Hired.com is one of a new batch of startups that are turning finding a job into a process that has more in common with dating that traditional recruiting. These companies are combining transparency, speed, and curation to create an efficient job search with heavy vetting on both sides to ensure high-quality candidates and companies.
Founded in spring 2012 as DeveloperAuction, which as the name implies, applied an online auction model to recruitment, the company changed its name to Hired in 2013 as it refined its model and scope. In February of this year, the company raised $40 million and bought three companies — one each in France, Australia, and England.
Candidates, if accepted (and according to the company’s site only 5 percent are) are grouped into “batches” that are presented to hiring companies for a month. The company’s “talent advocates” help candidates with the process. Hired recently expanded its candidate pool to include freelancers. When the month is over, that window closes on both sides.
Other companies use similar models. InterviewJet, a members-only site in New York that was founded in February 2015, applies a flash-sale model to recruiting. The product is the talent. For 72 hours, recruiters can get in touch with a select group of potential hires. That’s it. Job seekers and companies are both vetted for inclusion, and the 72-hour window begins at at 10 a.m. every Tuesday. If a job seeker receives an interview request, he or she has a single day to respond. It’s a snooze-or-lose situation that might put an end to recruitment processes that can drag on for months.
Then there’s underdog.io, founded in April of 2015, which also groups job seekers into batches and presents the group to companies, mostly VC-backed startups with positions to fill. According to the company’s website, only a small number of candidates who sign up make it into a batch, and they’ll likely be batched only a single time. And only about half of the companies that apply are accepted to the site.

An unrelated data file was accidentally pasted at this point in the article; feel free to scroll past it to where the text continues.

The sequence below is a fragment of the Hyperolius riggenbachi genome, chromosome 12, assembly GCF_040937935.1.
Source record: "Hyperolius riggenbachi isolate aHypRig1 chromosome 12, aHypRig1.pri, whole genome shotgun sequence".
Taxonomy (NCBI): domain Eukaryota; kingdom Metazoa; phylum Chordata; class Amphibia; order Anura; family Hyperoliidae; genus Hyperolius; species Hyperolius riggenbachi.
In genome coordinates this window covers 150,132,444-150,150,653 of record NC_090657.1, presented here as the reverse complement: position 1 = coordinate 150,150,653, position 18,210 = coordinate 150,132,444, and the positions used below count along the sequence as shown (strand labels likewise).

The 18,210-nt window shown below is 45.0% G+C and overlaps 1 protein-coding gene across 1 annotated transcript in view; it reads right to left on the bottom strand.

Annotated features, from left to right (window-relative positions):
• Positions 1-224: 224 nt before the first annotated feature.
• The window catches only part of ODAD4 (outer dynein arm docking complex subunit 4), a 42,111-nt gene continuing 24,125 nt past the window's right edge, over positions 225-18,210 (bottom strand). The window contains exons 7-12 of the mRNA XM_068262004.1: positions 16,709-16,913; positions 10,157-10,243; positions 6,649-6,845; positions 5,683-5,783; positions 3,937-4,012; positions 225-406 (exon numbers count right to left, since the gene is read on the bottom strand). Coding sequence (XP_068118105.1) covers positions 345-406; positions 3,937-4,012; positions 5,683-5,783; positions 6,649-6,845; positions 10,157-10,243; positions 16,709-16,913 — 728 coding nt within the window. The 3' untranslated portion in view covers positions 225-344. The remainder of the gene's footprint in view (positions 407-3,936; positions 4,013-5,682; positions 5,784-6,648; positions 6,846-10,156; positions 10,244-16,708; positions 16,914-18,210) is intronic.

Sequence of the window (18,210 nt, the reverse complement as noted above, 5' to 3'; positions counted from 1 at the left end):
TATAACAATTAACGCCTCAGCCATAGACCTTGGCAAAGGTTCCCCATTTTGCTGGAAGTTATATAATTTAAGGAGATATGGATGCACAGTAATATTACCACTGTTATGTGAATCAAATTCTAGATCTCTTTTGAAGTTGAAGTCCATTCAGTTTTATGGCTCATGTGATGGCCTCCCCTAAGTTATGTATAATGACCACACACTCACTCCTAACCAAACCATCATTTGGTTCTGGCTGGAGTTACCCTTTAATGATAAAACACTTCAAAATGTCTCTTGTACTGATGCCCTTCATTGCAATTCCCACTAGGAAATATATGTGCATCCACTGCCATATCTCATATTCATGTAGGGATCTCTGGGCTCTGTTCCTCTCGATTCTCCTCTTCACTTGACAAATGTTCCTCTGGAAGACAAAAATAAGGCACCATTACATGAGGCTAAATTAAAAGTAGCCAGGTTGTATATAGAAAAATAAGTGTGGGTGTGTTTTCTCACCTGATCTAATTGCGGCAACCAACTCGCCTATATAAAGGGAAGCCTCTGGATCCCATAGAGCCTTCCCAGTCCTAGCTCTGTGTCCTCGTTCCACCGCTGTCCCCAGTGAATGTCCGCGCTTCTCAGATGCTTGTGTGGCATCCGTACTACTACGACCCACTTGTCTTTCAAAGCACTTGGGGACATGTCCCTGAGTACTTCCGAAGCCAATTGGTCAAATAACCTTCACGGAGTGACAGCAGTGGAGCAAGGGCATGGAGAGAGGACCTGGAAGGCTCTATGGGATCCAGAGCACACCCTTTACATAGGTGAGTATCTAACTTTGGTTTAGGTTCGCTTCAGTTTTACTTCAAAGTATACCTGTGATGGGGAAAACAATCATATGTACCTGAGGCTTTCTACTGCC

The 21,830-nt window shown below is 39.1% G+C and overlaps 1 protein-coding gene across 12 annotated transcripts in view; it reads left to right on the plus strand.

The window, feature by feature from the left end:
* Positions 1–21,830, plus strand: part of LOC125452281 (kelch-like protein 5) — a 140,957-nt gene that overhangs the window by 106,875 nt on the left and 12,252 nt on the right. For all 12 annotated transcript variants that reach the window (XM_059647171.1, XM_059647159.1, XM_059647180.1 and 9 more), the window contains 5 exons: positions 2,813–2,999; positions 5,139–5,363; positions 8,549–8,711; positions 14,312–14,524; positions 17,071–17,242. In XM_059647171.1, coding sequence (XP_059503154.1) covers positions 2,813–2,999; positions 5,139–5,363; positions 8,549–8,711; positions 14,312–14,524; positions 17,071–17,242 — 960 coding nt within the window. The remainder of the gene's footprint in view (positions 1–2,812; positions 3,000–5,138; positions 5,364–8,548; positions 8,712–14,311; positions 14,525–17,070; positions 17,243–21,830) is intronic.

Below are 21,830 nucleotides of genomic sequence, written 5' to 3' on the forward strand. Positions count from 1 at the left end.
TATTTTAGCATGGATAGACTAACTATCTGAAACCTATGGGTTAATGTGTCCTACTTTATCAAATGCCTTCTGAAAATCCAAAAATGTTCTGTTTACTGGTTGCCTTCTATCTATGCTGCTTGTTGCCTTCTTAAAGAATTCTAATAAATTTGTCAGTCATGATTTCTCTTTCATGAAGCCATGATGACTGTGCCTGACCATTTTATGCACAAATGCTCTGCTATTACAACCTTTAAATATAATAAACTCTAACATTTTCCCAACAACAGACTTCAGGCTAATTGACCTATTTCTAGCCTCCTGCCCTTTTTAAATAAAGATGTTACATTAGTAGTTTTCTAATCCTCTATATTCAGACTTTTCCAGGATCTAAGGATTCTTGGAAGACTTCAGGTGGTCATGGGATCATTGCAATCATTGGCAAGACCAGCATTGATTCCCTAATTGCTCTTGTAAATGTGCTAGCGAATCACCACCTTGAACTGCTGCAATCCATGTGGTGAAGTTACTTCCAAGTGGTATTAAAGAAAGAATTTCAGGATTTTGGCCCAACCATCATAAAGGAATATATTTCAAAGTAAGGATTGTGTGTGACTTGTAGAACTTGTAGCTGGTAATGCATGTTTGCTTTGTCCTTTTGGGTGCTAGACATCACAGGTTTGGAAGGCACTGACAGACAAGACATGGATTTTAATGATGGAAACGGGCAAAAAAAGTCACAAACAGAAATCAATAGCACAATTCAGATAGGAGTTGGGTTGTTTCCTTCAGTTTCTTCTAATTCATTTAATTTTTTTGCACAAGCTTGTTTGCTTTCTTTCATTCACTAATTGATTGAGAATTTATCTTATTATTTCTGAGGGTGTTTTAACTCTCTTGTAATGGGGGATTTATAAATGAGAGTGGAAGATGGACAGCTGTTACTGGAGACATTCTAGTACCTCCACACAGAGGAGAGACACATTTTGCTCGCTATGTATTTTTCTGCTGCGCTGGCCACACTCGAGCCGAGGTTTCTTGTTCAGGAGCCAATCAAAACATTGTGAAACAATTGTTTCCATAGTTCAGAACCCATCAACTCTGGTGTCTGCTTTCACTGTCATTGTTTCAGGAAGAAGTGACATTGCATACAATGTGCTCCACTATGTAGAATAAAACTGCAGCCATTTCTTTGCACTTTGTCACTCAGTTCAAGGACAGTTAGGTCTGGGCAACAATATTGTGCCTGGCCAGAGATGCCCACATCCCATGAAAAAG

It’s no surprise that these sites focus on matching the tech sector with tech talent, as the competition for engineers is fierce.
These companies share that focus with sites like HackerRank and CodeEval. HackerRank was started in 2008. Traditional recruiting practices weren’t finding the best candidates, so the company’s co-founders created what they called CodeChallenges. These are like tests to perfect programming abilities, which then lead to competing in online competitions and potential job offers.
Similarly, CodeEval offers programmers coding challenges and profiles that feature their skills and stats and that are viewable to hiring companies.
This model has gone global. In France, there’s Talent.io, started in 2015, and in Berlin there’s Honeypot, which also opened doors (virtually) in 2015 and screens coders and hiring companies before either are allowed to join. The accepted companies can then approach the site’s coders with open positions.
The speeding-dating model of hiring isn’t for everyone, or every industry. But removing the open-ended schedule of hiring forces companies to be on their toes and helps eliminate the “one-that-got-away” syndrome. After all, many recruiters make decisions on candidates’ potential within minutes of meeting. Why drag out the process?
For more on effective recruiting strategies, see How To Attract And Retain The Best Employees In 2016.